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Sea-level rise causes shorebird population collapse before habitats drown


Sea-level rise will lead to widespread habitat loss if warming exceeds 2 °C, threatening coastal wildlife globally. Reductions in coastal habitat quality are also expected but their impact and timing are unclear. Here we combine four decades of field data with models of sea-level rise, coastal geomorphology, adaptive behaviour and population dynamics to show that habitat quality is already declining for shorebirds due to increased nest flooding. Consequently, shorebird population collapses are projected well before their habitat drowns in this UNESCO World Heritage Area. The existing focus on habitat loss thus severely underestimates biodiversity impacts of sea-level rise. Shorebirds will also suffer much sooner than previously thought, despite adapting by moving to higher grounds and even if global warming is kept below 2 °C. Such unavoidable and imminent biodiversity impacts imply that mitigation is now urgently needed to boost the resilience of marshes or provide flood-safe habitat elsewhere.

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Fig. 1: Relationship between the elevation of shorebird habitat and flooding risk under SLR.
Fig. 2: Differences in the critical rates of SLR that habitat and birds can withstand on islands T, A and S.
Fig. 3: The impact of SLR on habitat and oystercatcher population loss for different GHG emission and mining scenarios.

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Data availability

No new data were collected, nor field experiments conducted as part of this study. All input data for our models (see Extended Data Table 1 for overview and sources) are described and available via Dryad at (ref. 51) to facilitate reproduction of all our model results.

Code availability

The R code that can reproduce all results (using R v.4.2.1) is available via Dryad at (ref. 51). This repository includes a file with all model parameter values, functions which describe the abiotic and biotic submodels from Methods and code to simulate the overall stochastic model with replication and store model results of each scenario considered.


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We thank D. le Bars, B. Brinkman, S. Buesink, H. van Dobben, C. Kampichler, H. van der Kolk, M. van Puijenbroek and J. de Vlas for discussion on SLR, marsh sedimentation, deep soil subsidence and shorebirds and Natuurmonumenten and Cooperatie Neerlands Reid for access to the study areas. We are grateful to K. Oosterbeek, J. de Jong, R. Martig and many others for their contribution to fieldwork and to C. Both for long-term support for the oystercatcher research. Funding was provided by the Applied and Engineering Sciences domain of the Netherlands Organisation for Scientific Research (NWO-STW 14638) and cofunding by NAM Gas Exploration, Birdlife Netherlands, Royal Netherlands Air Force and Deltares. This research was cofunded by NAM Gas Exploration and Birdlife Netherlands, two stakeholders that do not always agree on the desirability of mining activities in this nature area. Ecologists working at these organizations provided feedback during half-yearly progress meetings under the guidance of the Netherlands Organisation for Scientific Research but the authors were solely responsible for the research and interpretation of results.

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Authors and Affiliations



M.v.d.P. conceived the study, with input from L.D.B., B.J.E., M.F., A.M.A., L.B., E.J. and H.d.K. M.v.d.P. constructed the models, performed analyses and led the writing. L.D.B., M.v.d.S., N.H., B.J.E. and M.v.d.P. contributed to field data collection. All authors contributed to paper editing. Funding was applied for by H.d.K., E.J., B.J.E. and M.v.d.P.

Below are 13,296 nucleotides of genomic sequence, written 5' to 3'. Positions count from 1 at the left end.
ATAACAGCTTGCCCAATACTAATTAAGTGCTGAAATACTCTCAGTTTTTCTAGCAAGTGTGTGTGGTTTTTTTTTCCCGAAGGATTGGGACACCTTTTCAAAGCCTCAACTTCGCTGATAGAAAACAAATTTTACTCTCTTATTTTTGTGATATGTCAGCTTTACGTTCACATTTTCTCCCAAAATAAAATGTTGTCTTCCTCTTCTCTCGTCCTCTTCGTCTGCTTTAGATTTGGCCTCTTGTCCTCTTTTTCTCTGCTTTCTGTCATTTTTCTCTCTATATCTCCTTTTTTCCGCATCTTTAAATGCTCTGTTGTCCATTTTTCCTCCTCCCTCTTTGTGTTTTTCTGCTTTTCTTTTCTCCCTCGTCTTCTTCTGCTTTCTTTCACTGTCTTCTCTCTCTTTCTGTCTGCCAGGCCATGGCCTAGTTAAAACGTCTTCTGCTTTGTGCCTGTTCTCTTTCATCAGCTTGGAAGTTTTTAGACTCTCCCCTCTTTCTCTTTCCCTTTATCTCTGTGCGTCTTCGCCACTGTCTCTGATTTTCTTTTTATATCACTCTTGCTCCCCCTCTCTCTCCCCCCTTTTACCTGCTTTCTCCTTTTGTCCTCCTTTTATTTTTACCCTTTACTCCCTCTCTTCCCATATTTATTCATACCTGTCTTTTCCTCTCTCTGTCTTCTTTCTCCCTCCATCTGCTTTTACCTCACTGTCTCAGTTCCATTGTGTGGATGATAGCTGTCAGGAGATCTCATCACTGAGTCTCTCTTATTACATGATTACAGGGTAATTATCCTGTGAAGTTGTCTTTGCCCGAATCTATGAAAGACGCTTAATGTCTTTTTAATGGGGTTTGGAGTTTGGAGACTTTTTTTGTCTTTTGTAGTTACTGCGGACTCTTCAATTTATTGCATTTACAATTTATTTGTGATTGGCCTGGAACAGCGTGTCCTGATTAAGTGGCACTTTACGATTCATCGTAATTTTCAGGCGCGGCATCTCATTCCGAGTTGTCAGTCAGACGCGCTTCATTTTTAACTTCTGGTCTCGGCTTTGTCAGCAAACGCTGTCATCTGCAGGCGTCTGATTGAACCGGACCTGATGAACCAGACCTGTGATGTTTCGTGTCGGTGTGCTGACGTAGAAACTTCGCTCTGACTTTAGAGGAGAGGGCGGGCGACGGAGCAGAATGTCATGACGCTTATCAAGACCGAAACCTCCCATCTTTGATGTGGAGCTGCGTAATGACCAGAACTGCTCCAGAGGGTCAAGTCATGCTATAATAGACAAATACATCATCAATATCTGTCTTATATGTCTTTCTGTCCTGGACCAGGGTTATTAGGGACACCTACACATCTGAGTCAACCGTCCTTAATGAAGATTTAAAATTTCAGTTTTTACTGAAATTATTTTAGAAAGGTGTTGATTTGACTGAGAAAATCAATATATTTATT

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Correspondence to Martijn van de Pol.

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Nature Climate Change thanks Chris Elphick, Neil Saintilan and the other, anonymous, reviewer(s) for their contribution to the peer review of this work.

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Extended data

Extended Data Table 1 Overview of the different submodels and input data sources and how they were related or derived from studies on the three islands

Extended Data Fig. 1 Schematic overview of models and data sources.

A schematic overview of how abiotic and biotic models and data sources are linked to quantify the impact of future emission scenarios on habitat and population size loss of shorebirds. Models (black rectangles) are parameterized and initialized (black arrows) using various data sources (white squares) Model output of a submodel, can feed into another submodel (black arrows) and ultimately be sued to quantify the response variable of interest (red triangles; habitat and population size loss). Specifically: greenhouse gas emission scenarios are translated into sea level rise using IPCC scenarios spatially downscaled to the situation of the Netherlands. Sea levels further vary among and within years by drawing from historical intra- and interannual variability in water levels (reflecting weather variability and tidal cycles) and from a lunar nodal cycle model52. Marsh elevation changes over time due to accretion from sedimentation during flooding (geomorphological model; on island A there is additional deep soil subsidence from gas mining), which together with sea level rise determines habitat loss (that is proportion of habitat submerging below mean high tide). Elevation and sea-level dynamics together determine the relative elevation of the marsh and combined with a flooding model–describing the amplification and attenuation of water along creeks and the marsh plane respectively—, determines the flooding risk at each location. Biotic models for habitat and nest-site selection determine the nesting locations of birds and thereby their flooding pattern. Finally, the flooding level during the breeding season affects the number of offspring produced each year and this birth rate feeds into a population dynamical model that projects changes in population size. Key abiotic and biotic feedback loops (dashed arrows) are (i) higher flooding levels/frequencies leading to higher sediment accretion of marshes and the resulting vertical growth lowers future flooding risk and (ii) lower reproduction due to more frequent flooding leading to fewer birds selecting these (low) territories for settlement, buffering future flooding impact on nests success.